Energy Levels in the Periodic Table

••• BananaStock/BananaStock/Getty Images

The periodic table is organized into columns and rows. The number of protons in the nucleus increases when reading the periodic table from right to left. Each row represents an energy level. The elements in each column share similar properties and the same number of valence electrons. Valence electrons are the number of electrons in the outermost energy level.

Number of Electrons

Atomic, energy model showing electron energy levels
••• Tomasz Wyszoamirski/iStock/Getty Images

The number of electrons in each energy level is displayed on the periodic table. The number of elements in each row shows how many electrons it takes to fill each level. Hydrogen and helium are in the first row, or period, on the periodic table. Therefore, the first energy level can have a total of two electrons. The second energy level can have eight electrons. The third energy level can have a total of 18 electrons. The fourth energy level can have 32 electrons. According to the Aufbau Principle, electrons will fill the lowest energy levels first and build into the higher levels only if the energy level before it is full.


Atomic orbitals
••• Roman Sigaev/iStock/Getty Images

Each energy level is made up of areas known as an orbital. An orbital is an area of probability in which electrons can be found. Each energy level, except for the first, has more than one orbital. Each orbital has a specific shape. This shape is determined by the energy the electrons in the orbital possess. Electrons can move anywhere within the shape of the orbital at random. The characteristics of each element are determined by the electrons in the orbital.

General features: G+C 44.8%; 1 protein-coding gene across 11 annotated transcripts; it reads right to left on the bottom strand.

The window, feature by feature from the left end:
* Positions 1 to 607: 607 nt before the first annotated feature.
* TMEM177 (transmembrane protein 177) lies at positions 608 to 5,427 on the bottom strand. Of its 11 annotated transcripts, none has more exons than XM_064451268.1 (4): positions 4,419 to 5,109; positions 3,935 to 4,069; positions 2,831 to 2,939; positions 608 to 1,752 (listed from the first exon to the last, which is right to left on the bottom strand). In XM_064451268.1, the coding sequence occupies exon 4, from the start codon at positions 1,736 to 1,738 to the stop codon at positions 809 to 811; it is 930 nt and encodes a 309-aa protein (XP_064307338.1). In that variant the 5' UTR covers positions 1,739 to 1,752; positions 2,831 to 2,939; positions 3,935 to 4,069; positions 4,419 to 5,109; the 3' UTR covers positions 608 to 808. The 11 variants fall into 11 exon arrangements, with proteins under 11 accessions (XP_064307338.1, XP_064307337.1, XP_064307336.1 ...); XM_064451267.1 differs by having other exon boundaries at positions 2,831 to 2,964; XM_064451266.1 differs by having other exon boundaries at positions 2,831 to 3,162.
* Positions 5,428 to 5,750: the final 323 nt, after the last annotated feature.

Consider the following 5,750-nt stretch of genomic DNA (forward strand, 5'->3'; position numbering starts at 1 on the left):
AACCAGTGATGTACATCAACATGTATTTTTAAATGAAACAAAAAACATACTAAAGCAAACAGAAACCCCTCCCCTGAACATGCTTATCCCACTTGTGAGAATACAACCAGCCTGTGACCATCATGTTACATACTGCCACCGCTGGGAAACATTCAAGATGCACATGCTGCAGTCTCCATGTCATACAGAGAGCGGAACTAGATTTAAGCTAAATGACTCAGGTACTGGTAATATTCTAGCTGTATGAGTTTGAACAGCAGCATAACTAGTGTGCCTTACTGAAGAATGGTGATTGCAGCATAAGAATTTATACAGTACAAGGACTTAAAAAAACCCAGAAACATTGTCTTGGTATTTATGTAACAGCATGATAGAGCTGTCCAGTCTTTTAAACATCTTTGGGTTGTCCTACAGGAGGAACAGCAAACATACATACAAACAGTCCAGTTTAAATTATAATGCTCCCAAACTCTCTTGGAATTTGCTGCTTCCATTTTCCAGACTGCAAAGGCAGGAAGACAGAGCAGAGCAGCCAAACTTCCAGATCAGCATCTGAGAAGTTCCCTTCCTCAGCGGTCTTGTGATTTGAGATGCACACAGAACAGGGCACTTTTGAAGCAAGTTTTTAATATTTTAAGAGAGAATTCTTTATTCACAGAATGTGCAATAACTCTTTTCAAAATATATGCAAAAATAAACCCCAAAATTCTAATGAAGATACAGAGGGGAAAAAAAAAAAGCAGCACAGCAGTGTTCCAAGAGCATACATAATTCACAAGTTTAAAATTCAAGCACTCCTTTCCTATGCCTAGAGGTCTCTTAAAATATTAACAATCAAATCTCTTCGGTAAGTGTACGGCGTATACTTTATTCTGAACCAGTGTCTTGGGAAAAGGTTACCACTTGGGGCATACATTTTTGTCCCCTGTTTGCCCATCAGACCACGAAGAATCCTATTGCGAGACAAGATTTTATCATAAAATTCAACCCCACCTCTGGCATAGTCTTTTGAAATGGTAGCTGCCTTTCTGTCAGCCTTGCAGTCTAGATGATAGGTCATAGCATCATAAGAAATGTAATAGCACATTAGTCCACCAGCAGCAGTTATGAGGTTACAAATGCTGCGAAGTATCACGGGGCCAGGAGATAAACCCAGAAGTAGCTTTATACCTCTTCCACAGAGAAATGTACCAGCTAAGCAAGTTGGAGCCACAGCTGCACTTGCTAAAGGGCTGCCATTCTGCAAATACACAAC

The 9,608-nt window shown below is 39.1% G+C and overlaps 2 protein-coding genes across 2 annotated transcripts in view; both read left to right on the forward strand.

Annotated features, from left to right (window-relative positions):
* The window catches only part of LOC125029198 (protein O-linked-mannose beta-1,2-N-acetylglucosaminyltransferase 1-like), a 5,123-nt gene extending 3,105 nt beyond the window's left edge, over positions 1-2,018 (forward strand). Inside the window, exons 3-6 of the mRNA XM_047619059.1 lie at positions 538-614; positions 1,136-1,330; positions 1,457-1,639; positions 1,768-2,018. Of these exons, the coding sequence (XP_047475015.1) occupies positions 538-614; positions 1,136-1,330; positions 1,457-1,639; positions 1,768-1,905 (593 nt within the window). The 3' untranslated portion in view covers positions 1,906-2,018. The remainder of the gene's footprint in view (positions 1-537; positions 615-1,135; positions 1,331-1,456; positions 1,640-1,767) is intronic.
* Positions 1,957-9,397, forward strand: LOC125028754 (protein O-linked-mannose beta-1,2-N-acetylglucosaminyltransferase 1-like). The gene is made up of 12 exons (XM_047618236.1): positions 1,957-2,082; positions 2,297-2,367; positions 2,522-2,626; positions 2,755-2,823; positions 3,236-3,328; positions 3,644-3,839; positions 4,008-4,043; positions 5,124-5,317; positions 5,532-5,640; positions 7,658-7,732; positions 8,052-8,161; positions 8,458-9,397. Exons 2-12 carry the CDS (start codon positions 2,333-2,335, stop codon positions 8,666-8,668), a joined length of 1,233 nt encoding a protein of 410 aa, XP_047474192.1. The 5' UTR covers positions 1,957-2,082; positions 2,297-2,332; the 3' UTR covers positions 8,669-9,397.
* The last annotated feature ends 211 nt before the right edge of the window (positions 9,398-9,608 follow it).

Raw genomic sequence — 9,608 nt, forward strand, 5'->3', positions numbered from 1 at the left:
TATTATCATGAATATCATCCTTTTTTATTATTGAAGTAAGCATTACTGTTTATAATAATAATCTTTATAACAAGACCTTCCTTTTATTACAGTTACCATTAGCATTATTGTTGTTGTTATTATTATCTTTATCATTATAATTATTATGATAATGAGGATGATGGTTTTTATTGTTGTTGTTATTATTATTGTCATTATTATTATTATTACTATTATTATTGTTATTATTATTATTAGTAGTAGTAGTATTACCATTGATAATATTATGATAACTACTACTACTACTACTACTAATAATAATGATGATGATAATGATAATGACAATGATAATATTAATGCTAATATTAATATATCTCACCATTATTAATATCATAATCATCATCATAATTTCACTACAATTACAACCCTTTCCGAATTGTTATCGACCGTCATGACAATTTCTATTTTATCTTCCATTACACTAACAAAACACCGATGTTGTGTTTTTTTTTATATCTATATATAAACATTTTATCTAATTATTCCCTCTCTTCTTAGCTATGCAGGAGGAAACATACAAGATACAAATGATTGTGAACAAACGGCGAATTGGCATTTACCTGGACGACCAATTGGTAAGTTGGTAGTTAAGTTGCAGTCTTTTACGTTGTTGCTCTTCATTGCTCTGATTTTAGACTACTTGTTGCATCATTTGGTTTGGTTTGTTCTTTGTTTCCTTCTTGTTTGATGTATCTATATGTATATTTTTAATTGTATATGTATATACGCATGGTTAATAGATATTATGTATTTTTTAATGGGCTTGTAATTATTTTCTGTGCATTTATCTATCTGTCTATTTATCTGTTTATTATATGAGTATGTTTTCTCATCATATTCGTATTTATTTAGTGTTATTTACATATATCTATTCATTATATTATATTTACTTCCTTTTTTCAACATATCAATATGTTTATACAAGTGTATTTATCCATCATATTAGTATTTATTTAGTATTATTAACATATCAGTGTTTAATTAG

The S Orbital

S orbital structure of an atom
••• Archeophoto/iStock/Getty Images

The s-orbital is shaped as a sphere. The s-orbital is always the first to be filled in each energy level. The first two columns of the periodic table are known as the s-block. This means that the valence electrons for these two columns exist in an s-orbital. The first energy level only contains an s-orbital. For example, hydrogen has one electron in the s-orbital. Helium has two electrons in the s-orbital, filling the energy level. Because helium’s energy level is filled with two electrons, the atom is stable and does not react.

The P Orbital

P orbital model
••• carloscastilla/iStock/Getty Images

The p-orbital begins to fill once the s-orbital has been filled in each energy level. There are three p-orbitals per energy level, each shaped like a propeller blade. Each of the p-orbitals holds two electrons, for a total of six electrons in the p-orbitals. According to Hund’s Rule, each p-orbital per energy level must receive one electron before earning a second electron. The p-block starts with the column containing boron and ends with the column of noble gases.

The D and F Orbitals

Complex atomic model
••• agsandrew/iStock/Getty Images

The d- and f-orbitals are very complex. There are five d-orbitals per energy level, starting with the third energy level. The transition metals make up the d-orbitals. There are seven f-orbitals per energy level starting with the fifth energy level. The lanthanide and actinide make up the f-orbitals.


About the Author

Corina Fiore is a writer and photographer living in suburban Philadelphia. She earned a B.S.Ed. in Earth-Space Science from West Chester University of Pennsylvania. Fiore taught high school science for 7 years and offered several teacher workshops to regarding education techniques. She worked as a staff writer for science texts and has been published in Praxis review materials for beginning teachers.

Photo Credits

  • BananaStock/BananaStock/Getty Images